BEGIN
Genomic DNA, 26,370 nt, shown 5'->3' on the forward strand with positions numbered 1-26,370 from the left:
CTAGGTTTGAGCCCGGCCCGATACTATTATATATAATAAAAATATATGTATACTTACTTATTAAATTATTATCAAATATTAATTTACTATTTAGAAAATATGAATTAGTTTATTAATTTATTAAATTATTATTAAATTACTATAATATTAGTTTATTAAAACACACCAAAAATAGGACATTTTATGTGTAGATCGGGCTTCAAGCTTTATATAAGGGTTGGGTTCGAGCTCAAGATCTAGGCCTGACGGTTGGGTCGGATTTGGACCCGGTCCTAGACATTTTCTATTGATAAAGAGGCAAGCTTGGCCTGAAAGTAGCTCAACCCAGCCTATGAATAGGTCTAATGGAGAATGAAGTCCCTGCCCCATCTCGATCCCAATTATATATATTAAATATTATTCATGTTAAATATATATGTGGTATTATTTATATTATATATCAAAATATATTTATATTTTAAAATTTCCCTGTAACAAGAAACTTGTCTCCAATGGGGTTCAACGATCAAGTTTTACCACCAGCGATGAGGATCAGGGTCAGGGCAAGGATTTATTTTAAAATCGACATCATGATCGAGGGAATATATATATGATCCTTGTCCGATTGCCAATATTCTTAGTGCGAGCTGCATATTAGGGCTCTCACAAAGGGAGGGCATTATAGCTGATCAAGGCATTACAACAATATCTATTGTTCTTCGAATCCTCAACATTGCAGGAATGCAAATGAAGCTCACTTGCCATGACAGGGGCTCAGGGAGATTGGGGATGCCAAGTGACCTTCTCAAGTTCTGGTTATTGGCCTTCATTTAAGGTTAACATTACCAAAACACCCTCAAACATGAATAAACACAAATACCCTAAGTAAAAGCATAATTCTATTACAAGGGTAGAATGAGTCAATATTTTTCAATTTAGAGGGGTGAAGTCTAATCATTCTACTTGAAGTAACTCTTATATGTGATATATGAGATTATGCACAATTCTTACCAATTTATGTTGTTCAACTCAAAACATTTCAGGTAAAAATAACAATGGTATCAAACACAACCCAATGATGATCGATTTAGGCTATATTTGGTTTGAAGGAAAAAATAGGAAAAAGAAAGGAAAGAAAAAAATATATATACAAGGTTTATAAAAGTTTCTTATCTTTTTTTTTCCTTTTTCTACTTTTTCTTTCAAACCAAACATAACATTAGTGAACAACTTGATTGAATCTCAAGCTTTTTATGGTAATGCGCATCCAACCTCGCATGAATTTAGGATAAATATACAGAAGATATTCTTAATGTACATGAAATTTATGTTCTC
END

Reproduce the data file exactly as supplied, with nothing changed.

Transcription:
Genomic DNA, 26,370 nt, shown 5'->3' on the forward strand with positions numbered 1-26,370 from the left:
CTAGGTTTGAGCCCGGCCCGATACTATTATATATAATAAAAATATATGTATACTTACTTATTAAATTATTATCAAATATTAATTTACTATTTAGAAAATATGAATTAGTTTATTAATTTATTAAATTATTATTAAATTACTATAATATTAGTTTATTAAAACACACCAAAAATAGGACATTTTATGTGTAGATCGGGCTTCAAGCTTTATATAAGGGTTGGGTTCGAGCTCAAGATCTAGGCCTGACGGTTGGGTCGGATTTGGACCCGGTCCTAGACATTTTCTATTGATAAAGAGGCAAGCTTGGCCTGAAAGTAGCTCAACCCAGCCTATGAATAGGTCTAATGGAGAATGAAGTCCCTGCCCCATCTCGATCCCAATTATATATATTAAATATTATTCATGTTAAATATATATGTGGTATTATTTATATTATATATCAAAATATATTTATATTTTAAAATTTCCCTGTAACAAGAAACTTGTCTCCAATGGGGTTCAACGATCAAGTTTTACCACCAGCGATGAGGATCAGGGTCAGGGCAAGGATTTATTTTAAAATCGACATCATGATCGAGGGAATATATATATGATCCTTGTCCGATTGCCAATATTCTTAGTGCGAGCTGCATATTAGGGCTCTCACAAAGGGAGGGCATTATAGCTGATCAAGGCATTACAACAATATCTATTGTTCTTCGAATCCTCAACATTGCAGGAATGCAAATGAAGCTCACTTGCCATGACAGGGGCTCAGGGAGATTGGGGATGCCAAGTGACCTTCTCAAGTTCTGGTTATTGGCCTTCATTTAAGGTTAACATTACCAAAACACCCTCAAACATGAATAAACACAAATACCCTAAGTAAAAGCATAATTCTATTACAAGGGTAGAATGAGTCAATATTTTTCAATTTAGAGGGGTGAAGTCTAATCATTCTACTTGAAGTAACTCTTATATGTGATATATGAGATTATGCACAATTCTTACCAATTTATGTTGTTCAACTCAAAACATTTCAGGTAAAAATAACAATGGTATCAAACACAACCCAATGATGATCGATTTAGGCTATATTTGGTTTGAAGGAAAAAATAGGAAAAAGAAAGGAAAGAAAAAAATATATATACAAGGTTTATAAAAGTTTCTTATCTTTTTTTTTCCTTTTTCTACTTTTTCTTTCAAACCAAACATAACATTAGTGAACAACTTGATTGAATCTCAAGCTTTTTATGGTAATGCGCATCCAACCTCGCATGAATTTAGGATAAATATACAGAAGATATTCTTAATGTACATGAAATTTATGTTCTC